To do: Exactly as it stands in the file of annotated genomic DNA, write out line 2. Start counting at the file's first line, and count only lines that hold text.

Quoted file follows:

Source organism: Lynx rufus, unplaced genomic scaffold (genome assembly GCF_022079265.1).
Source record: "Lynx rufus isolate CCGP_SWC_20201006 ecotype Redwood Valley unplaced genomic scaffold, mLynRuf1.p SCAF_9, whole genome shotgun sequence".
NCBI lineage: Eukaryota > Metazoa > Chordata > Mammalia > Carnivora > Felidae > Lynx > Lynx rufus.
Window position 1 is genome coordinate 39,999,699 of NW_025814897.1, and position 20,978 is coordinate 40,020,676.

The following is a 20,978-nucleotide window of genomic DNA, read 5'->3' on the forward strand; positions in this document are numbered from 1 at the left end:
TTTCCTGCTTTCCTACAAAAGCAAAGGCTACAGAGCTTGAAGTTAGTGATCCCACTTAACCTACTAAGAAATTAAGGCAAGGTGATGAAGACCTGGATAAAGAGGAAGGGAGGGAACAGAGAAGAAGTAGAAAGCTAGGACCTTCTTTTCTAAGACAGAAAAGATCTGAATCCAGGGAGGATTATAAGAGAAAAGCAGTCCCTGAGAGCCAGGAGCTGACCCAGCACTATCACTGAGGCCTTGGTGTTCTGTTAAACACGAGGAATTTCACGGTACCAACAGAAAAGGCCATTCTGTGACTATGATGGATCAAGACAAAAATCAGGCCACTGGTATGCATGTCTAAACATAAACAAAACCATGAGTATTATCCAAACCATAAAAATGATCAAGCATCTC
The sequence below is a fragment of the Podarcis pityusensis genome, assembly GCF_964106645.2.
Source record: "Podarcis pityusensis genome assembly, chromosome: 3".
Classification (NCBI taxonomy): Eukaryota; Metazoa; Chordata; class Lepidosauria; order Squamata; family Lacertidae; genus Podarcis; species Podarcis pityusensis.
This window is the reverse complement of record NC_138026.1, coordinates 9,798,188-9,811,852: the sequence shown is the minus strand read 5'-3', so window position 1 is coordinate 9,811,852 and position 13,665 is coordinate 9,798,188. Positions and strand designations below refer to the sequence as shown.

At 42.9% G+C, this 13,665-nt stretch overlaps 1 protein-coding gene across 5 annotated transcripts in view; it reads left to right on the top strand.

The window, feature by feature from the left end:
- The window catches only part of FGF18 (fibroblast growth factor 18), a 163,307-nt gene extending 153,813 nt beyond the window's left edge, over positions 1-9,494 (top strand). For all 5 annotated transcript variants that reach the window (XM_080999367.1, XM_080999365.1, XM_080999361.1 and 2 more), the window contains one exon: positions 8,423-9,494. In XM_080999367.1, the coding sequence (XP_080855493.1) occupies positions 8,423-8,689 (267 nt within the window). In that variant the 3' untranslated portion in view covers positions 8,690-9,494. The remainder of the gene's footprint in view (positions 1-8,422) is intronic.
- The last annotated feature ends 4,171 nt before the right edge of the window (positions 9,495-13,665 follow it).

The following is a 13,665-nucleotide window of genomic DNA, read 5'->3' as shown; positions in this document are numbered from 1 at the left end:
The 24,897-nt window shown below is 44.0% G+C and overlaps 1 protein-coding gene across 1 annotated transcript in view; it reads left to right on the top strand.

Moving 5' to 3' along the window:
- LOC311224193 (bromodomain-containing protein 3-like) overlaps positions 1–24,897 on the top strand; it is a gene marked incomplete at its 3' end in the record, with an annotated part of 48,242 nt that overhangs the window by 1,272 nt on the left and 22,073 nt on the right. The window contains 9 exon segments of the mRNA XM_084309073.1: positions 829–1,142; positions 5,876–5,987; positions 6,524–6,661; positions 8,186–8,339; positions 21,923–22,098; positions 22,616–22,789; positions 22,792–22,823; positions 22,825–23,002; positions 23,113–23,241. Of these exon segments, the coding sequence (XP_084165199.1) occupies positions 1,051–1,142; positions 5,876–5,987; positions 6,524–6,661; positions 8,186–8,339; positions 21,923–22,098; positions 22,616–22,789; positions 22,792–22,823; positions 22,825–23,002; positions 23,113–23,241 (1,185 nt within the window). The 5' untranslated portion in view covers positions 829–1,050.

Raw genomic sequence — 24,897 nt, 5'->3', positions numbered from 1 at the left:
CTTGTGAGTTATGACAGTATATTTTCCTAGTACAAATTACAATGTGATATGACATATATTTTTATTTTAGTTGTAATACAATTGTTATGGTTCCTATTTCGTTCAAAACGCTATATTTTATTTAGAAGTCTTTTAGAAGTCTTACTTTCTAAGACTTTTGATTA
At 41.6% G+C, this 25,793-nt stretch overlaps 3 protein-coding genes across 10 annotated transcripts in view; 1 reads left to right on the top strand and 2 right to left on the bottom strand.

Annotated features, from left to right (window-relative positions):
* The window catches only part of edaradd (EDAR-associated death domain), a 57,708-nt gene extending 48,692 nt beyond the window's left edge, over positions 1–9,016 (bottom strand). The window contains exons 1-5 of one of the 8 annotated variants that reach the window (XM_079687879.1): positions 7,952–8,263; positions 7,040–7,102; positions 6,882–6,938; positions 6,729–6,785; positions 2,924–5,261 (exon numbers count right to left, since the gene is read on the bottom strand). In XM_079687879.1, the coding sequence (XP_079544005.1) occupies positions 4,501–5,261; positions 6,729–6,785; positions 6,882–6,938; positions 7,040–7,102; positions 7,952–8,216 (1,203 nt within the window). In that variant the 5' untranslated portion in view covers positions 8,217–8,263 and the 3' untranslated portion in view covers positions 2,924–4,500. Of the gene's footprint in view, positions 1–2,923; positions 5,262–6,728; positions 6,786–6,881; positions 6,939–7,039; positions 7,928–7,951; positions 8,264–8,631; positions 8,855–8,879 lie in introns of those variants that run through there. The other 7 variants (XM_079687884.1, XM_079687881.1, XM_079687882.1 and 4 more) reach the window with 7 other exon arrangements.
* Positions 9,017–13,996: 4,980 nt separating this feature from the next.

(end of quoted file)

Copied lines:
Source record: "Lynx rufus isolate CCGP_SWC_20201006 ecotype Redwood Valley unplaced genomic scaffold, mLynRuf1.p SCAF_9, whole genome shotgun sequence".